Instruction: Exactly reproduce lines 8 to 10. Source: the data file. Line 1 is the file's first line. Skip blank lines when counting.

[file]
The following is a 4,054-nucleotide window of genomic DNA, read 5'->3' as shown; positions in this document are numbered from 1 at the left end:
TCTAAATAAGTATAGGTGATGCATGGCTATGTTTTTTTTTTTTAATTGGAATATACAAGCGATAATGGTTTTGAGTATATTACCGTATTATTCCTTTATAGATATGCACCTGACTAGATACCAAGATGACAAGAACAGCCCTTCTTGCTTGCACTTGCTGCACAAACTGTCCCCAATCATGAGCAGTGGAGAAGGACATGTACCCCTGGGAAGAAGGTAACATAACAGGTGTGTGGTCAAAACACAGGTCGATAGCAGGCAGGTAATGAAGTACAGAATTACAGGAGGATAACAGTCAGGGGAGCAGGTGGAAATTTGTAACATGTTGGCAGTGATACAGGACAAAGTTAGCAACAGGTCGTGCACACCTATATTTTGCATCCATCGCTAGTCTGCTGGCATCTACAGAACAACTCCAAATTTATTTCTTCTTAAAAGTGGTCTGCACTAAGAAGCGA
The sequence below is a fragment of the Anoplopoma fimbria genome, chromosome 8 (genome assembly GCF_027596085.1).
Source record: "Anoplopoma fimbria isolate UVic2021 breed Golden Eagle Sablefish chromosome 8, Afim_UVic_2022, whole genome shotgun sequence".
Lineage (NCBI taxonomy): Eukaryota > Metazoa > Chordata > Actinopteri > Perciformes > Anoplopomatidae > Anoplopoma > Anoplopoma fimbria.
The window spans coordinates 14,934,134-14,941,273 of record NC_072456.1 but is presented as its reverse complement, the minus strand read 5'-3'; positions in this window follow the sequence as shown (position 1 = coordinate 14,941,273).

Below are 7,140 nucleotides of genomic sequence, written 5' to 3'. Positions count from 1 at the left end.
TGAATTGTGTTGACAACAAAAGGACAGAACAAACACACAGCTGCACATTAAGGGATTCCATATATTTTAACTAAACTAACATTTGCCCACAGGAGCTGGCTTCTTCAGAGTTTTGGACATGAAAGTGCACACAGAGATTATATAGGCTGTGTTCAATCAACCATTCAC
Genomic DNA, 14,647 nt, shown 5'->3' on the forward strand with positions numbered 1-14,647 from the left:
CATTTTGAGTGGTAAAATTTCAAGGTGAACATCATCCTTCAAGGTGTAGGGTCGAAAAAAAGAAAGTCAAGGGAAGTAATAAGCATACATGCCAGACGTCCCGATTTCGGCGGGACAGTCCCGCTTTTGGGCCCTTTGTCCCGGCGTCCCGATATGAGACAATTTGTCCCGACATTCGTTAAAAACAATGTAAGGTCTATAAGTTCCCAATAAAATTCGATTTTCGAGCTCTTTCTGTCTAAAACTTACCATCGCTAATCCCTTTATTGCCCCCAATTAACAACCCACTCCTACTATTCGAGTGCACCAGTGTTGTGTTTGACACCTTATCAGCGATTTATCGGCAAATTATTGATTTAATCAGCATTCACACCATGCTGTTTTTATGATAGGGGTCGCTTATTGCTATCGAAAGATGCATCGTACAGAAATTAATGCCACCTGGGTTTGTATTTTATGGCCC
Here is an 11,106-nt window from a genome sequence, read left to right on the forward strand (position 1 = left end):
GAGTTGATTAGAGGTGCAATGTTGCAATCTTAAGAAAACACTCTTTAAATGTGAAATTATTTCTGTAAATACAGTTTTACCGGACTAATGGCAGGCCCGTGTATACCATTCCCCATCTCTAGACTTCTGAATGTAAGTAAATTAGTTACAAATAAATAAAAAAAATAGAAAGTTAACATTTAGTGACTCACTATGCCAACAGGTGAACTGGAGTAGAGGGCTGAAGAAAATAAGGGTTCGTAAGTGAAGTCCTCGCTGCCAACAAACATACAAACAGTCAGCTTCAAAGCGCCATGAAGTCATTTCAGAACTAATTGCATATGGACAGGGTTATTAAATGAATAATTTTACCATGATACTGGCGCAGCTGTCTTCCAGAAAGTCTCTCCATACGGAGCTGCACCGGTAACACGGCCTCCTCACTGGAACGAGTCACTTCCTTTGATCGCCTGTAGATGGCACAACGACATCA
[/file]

TGAATTGTGTTGACAACAAAAGGACAGAACAAACACACAGCTGCACATTAAGGGATTCCATATATTTTAACTAAACTAACATTTGCCCACAGGAGCTGGCTTCTTCAGAGTTTTGGACATGAAAGTGCACACAGAGATTATATAGGCTGTGTTCAATCAACCATTCAC
Genomic DNA, 14,647 nt, shown 5'->3' on the forward strand with positions numbered 1-14,647 from the left:
CATTTTGAGTGGTAAAATTTCAAGGTGAACATCATCCTTCAAGGTGTAGGGTCGAAAAAAAGAAAGTCAAGGGAAGTAATAAGCATACATGCCAGACGTCCCGATTTCGGCGGGACAGTCCCGCTTTTGGGCCCTTTGTCCCGGCGTCCCGATATGAGACAATTTGTCCCGACATTCGTTAAAAACAATGTAAGGTCTATAAGTTCCCAATAAAATTCGATTTTCGAGCTCTTTCTGTCTAAAACTTACCATCGCTAATCCCTTTATTGCCCCCAATTAACAACCCACTCCTACTATTCGAGTGCACCAGTGTTGTGTTTGACACCTTATCAGCGATTTATCGGCAAATTATTGATTTAATCAGCATTCACACCATGCTGTTTTTATGATAGGGGTCGCTTATTGCTATCGAAAGATGCATCGTACAGAAATTAATGCCACCTGGGTTTGTATTTTATGGCCC